Primitive Parts 'Parts Primitive' - ALBUM REVIEW
Primitive Parts 'Parts Primitive' - ALBUM REVIEW

Primitive Parts ‘Parts Primitive’ – ALBUM REVIEW

This Primitive Parts article was written by Lorna Gray, a GIGsoup contributor. Edited by Zoe Anderson

With members hailing from other bands, the London-based Primitive Parts have released their debut album Parts Primitive from Trouble in Mind Records. Starting in 2012, Male Bonding and Sauna Youth members Lindsay Corstorphine (vocals/guitar) Kevin Hendrick (guitar) and Robin Christian (drums) began this 60s-style punk rock project and recorded their first record over three days in two locations on a Tascam 388 multi-track tape machine. This lo-fi album brings elements from members’ other musical ventures, as fuzzy garage rock from Male Bonding merges with the repetitive and catchy hooks from Sauna Youth. With singles such as ‘TV Wheels’ having heavy airplay on the likes of BBC 6 Music’s Marc Riley’s show teasing listeners for more, this long awaited debut from the southern garage punk trio haven’t disappointed and delivers with ten fast paced, noisy tracks.

Album opener ‘Miracle Skin’ is a strong start to the album. Distorted and whiny guitar hooks twist around chant-like, punk style lyrics. With a fast tempo kept by krautrock influenced drumbeats this opening track is enough to set the mood for the rest of the album, or at the very least have listeners tapping their feet to the steady and contagious rhythm. Other tracks that stand out include ‘Rented Houses’ which consists of repetitive psychedelic guitar riffs played under monotonous vocals, that are more exclaimed than sung. A short but sweet guitar solo drenched in effects completes the track and ensures that the talent of Hendrick doesn’t go unnoticed.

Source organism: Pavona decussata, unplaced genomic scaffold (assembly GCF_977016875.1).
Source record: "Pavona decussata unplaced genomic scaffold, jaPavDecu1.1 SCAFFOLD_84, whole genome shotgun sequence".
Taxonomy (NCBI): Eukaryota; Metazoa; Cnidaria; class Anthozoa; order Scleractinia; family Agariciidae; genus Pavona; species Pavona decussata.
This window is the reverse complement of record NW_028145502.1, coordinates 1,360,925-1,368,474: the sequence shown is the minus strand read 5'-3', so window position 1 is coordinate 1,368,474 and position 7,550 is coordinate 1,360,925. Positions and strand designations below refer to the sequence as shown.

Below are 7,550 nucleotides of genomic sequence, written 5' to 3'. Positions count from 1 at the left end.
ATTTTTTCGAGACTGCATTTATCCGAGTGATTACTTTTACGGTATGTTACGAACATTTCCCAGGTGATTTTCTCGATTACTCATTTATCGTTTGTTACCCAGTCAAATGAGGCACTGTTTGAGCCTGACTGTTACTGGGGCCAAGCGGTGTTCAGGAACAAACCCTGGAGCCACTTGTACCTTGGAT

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‘TV Wheels’ intro consists of beeps and trills which construct a unique, attention grabbing and stand out guitar riff and the same monotone vocals chime in with shouted lyrics. The finishing track to the album, ‘Ever Outward’, slows the tempo down with an acoustic guitar strumming, that is almost classic rock, is played under vocals that are sang more than on any other track. The song ends with a distant muzak style electronic drumbeat, not unlike those featured on the demo setting of a keyboard.

Half of the tracks on this album are loud with catchy and meaty guitar hooks grab the attention of the listener. Punk influences are obvious here, as those songs serve a purpose in being loud and unapologetic. The other 50% of this album is easy listening and disappointingly all to comfortably converts into fuzzy background noise.

‘Parts Primitive’ is out now on Trouble In Mind Records

Primitive Parts 'Parts Primitive' - ALBUM REVIEW